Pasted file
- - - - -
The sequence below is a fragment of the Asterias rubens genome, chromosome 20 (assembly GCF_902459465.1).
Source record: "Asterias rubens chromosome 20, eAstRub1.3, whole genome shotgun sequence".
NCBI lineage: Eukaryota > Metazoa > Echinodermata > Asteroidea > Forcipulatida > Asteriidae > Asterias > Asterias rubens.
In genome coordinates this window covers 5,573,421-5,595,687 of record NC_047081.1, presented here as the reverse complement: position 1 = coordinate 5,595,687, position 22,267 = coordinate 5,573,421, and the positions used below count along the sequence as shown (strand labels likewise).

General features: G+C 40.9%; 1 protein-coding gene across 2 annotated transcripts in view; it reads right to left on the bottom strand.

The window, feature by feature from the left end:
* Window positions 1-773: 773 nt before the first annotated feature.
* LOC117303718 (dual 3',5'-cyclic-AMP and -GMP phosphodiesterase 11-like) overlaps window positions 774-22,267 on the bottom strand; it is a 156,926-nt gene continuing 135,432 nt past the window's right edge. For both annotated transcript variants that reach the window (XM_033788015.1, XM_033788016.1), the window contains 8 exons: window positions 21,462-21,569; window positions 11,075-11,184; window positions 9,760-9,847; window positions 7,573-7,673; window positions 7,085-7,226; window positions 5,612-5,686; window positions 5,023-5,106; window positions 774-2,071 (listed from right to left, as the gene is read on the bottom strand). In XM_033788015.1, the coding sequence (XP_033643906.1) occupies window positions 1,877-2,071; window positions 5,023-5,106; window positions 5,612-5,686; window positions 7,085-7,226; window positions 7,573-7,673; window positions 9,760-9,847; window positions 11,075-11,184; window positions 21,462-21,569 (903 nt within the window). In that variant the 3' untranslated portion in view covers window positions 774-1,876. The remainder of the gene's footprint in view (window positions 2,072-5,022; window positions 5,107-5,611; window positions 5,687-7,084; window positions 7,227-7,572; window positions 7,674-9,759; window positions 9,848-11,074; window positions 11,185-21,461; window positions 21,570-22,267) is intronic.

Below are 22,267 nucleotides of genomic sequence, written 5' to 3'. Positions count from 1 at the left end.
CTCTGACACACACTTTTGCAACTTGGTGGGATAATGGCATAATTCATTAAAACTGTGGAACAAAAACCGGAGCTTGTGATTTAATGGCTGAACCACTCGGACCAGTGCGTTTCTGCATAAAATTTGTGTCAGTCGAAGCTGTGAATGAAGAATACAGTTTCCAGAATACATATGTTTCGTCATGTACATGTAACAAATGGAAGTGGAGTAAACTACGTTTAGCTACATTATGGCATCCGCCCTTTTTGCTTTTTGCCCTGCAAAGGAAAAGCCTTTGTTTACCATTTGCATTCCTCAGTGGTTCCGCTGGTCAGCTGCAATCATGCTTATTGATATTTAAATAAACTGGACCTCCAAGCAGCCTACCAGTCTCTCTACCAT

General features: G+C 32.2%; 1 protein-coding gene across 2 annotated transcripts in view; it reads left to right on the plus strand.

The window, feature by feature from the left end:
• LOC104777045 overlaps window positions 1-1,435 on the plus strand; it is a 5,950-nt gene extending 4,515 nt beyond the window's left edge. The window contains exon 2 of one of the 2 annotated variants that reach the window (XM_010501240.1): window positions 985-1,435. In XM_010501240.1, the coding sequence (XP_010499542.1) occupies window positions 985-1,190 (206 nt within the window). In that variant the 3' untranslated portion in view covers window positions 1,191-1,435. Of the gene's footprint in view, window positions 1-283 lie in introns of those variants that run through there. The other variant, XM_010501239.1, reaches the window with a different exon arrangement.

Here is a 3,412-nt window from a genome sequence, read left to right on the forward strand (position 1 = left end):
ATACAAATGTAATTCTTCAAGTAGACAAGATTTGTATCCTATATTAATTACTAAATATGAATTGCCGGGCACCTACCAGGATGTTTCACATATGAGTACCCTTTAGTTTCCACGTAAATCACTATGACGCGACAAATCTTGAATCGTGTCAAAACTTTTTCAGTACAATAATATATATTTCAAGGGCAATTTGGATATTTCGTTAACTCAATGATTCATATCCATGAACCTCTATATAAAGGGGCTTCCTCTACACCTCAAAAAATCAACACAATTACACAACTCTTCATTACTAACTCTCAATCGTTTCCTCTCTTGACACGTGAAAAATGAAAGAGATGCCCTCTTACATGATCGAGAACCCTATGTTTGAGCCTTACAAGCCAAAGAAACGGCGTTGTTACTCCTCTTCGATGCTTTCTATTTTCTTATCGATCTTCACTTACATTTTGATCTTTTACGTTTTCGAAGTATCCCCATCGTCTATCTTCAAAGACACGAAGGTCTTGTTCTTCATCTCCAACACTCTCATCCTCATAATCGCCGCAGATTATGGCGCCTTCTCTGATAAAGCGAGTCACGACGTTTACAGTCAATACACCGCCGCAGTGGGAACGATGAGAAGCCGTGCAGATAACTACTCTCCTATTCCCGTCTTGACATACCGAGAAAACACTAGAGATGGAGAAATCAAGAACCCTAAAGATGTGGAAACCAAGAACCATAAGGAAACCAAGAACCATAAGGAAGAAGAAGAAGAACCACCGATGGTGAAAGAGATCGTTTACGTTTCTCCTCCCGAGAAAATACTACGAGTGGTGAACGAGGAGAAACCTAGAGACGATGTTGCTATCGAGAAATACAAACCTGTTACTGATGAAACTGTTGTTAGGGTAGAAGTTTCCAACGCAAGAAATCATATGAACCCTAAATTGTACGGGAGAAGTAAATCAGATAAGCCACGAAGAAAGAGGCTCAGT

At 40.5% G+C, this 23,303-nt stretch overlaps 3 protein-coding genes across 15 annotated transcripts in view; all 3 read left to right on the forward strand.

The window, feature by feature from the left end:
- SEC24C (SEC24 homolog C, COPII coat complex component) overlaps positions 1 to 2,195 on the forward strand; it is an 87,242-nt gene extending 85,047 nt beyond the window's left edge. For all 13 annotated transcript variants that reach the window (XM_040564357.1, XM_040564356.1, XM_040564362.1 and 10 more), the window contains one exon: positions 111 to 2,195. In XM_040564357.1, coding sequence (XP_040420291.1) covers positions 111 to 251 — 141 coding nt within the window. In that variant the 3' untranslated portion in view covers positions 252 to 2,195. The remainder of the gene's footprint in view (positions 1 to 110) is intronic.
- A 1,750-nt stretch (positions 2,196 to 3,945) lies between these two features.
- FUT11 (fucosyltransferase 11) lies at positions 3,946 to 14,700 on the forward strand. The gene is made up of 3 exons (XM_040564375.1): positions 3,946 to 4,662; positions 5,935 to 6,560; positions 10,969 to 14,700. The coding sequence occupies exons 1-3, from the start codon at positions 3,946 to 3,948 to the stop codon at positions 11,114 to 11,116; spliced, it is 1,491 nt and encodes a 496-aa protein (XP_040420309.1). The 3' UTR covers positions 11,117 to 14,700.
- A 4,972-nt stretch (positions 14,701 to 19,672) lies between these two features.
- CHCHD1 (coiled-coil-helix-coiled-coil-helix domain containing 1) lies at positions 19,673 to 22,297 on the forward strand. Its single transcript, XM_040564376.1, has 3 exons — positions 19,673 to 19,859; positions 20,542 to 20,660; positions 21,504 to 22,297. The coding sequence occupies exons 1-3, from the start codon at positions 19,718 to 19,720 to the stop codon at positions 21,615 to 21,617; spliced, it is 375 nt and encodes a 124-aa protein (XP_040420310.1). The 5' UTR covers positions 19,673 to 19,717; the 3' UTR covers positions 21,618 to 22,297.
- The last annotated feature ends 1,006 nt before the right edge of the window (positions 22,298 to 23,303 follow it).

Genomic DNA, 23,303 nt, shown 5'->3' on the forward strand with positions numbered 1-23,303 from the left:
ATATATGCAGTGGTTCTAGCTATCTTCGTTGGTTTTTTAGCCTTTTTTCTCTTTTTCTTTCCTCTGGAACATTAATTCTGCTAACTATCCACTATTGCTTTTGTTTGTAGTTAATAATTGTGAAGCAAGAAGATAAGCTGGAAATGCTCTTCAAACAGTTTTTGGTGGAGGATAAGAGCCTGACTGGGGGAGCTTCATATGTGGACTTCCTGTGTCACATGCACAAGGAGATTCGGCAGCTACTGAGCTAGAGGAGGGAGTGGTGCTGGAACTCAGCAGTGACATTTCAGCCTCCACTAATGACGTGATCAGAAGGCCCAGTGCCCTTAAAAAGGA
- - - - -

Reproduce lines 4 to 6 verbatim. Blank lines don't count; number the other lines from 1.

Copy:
In genome coordinates this window covers 5,573,421-5,595,687 of record NC_047081.1, presented here as the reverse complement: position 1 = coordinate 5,595,687, position 22,267 = coordinate 5,573,421, and the positions used below count along the sequence as shown (strand labels likewise).

General features: G+C 40.9%; 1 protein-coding gene across 2 annotated transcripts in view; it reads right to left on the bottom strand.

The window, feature by feature from the left end: